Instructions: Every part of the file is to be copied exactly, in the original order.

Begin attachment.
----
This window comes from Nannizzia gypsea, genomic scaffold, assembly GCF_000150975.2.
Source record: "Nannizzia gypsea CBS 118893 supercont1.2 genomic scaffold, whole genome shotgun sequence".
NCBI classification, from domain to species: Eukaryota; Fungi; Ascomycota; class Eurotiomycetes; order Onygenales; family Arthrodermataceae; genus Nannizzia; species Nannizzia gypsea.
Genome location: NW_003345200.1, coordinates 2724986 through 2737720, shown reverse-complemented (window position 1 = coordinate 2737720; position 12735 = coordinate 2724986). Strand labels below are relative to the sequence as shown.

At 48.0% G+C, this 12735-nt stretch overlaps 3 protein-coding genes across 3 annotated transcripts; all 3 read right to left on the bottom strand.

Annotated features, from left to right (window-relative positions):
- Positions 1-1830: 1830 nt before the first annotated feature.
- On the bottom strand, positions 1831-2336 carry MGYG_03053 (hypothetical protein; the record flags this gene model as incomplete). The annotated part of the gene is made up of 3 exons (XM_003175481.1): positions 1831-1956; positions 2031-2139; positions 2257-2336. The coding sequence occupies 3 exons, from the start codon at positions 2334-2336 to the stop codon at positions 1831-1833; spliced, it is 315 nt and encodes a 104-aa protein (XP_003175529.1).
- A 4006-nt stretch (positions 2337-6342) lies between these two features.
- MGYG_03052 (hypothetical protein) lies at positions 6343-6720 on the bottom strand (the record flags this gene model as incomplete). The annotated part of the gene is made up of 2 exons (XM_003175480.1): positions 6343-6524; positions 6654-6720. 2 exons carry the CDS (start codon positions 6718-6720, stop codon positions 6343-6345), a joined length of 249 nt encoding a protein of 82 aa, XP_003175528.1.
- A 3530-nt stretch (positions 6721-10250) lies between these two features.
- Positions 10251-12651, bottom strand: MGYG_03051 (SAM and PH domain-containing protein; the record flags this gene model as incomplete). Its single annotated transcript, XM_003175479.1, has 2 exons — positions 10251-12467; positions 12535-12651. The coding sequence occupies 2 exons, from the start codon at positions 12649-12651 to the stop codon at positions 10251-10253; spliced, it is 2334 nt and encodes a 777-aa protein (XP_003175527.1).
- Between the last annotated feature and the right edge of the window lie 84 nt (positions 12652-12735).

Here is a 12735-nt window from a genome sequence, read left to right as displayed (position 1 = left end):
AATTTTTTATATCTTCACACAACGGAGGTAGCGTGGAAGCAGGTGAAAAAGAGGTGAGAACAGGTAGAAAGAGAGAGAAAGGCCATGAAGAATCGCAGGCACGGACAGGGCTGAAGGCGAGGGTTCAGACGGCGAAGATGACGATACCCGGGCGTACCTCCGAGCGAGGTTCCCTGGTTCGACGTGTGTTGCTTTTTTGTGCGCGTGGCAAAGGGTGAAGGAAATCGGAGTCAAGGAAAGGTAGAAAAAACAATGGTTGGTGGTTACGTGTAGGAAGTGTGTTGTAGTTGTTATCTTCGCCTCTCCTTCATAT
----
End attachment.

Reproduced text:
This window comes from Nannizzia gypsea, genomic scaffold, assembly GCF_000150975.2.
Source record: "Nannizzia gypsea CBS 118893 supercont1.2 genomic scaffold, whole genome shotgun sequence".
NCBI classification, from domain to species: Eukaryota; Fungi; Ascomycota; class Eurotiomycetes; order Onygenales; family Arthrodermataceae; genus Nannizzia; species Nannizzia gypsea.
Genome location: NW_003345200.1, coordinates 2724986 through 2737720, shown reverse-complemented (window position 1 = coordinate 2737720; position 12735 = coordinate 2724986). Strand labels below are relative to the sequence as shown.

At 48.0% G+C, this 12735-nt stretch overlaps 3 protein-coding genes across 3 annotated transcripts; all 3 read right to left on the bottom strand.

Annotated features, from left to right (window-relative positions):
- Positions 1-1830: 1830 nt before the first annotated feature.
- On the bottom strand, positions 1831-2336 carry MGYG_03053 (hypothetical protein; the record flags this gene model as incomplete). The annotated part of the gene is made up of 3 exons (XM_003175481.1): positions 1831-1956; positions 2031-2139; positions 2257-2336. The coding sequence occupies 3 exons, from the start codon at positions 2334-2336 to the stop codon at positions 1831-1833; spliced, it is 315 nt and encodes a 104-aa protein (XP_003175529.1).
- A 4006-nt stretch (positions 2337-6342) lies between these two features.
- MGYG_03052 (hypothetical protein) lies at positions 6343-6720 on the bottom strand (the record flags this gene model as incomplete). The annotated part of the gene is made up of 2 exons (XM_003175480.1): positions 6343-6524; positions 6654-6720. 2 exons carry the CDS (start codon positions 6718-6720, stop codon positions 6343-6345), a joined length of 249 nt encoding a protein of 82 aa, XP_003175528.1.
- A 3530-nt stretch (positions 6721-10250) lies between these two features.
- Positions 10251-12651, bottom strand: MGYG_03051 (SAM and PH domain-containing protein; the record flags this gene model as incomplete). Its single annotated transcript, XM_003175479.1, has 2 exons — positions 10251-12467; positions 12535-12651. The coding sequence occupies 2 exons, from the start codon at positions 12649-12651 to the stop codon at positions 10251-10253; spliced, it is 2334 nt and encodes a 777-aa protein (XP_003175527.1).
- Between the last annotated feature and the right edge of the window lie 84 nt (positions 12652-12735).

Here is a 12735-nt window from a genome sequence, read left to right as displayed (position 1 = left end):
AATTTTTTATATCTTCACACAACGGAGGTAGCGTGGAAGCAGGTGAAAAAGAGGTGAGAACAGGTAGAAAGAGAGAGAAAGGCCATGAAGAATCGCAGGCACGGACAGGGCTGAAGGCGAGGGTTCAGACGGCGAAGATGACGATACCCGGGCGTACCTCCGAGCGAGGTTCCCTGGTTCGACGTGTGTTGCTTTTTTGTGCGCGTGGCAAAGGGTGAAGGAAATCGGAGTCAAGGAAAGGTAGAAAAAACAATGGTTGGTGGTTACGTGTAGGAAGTGTGTTGTAGTTGTTATCTTCGCCTCTCCTTCATAT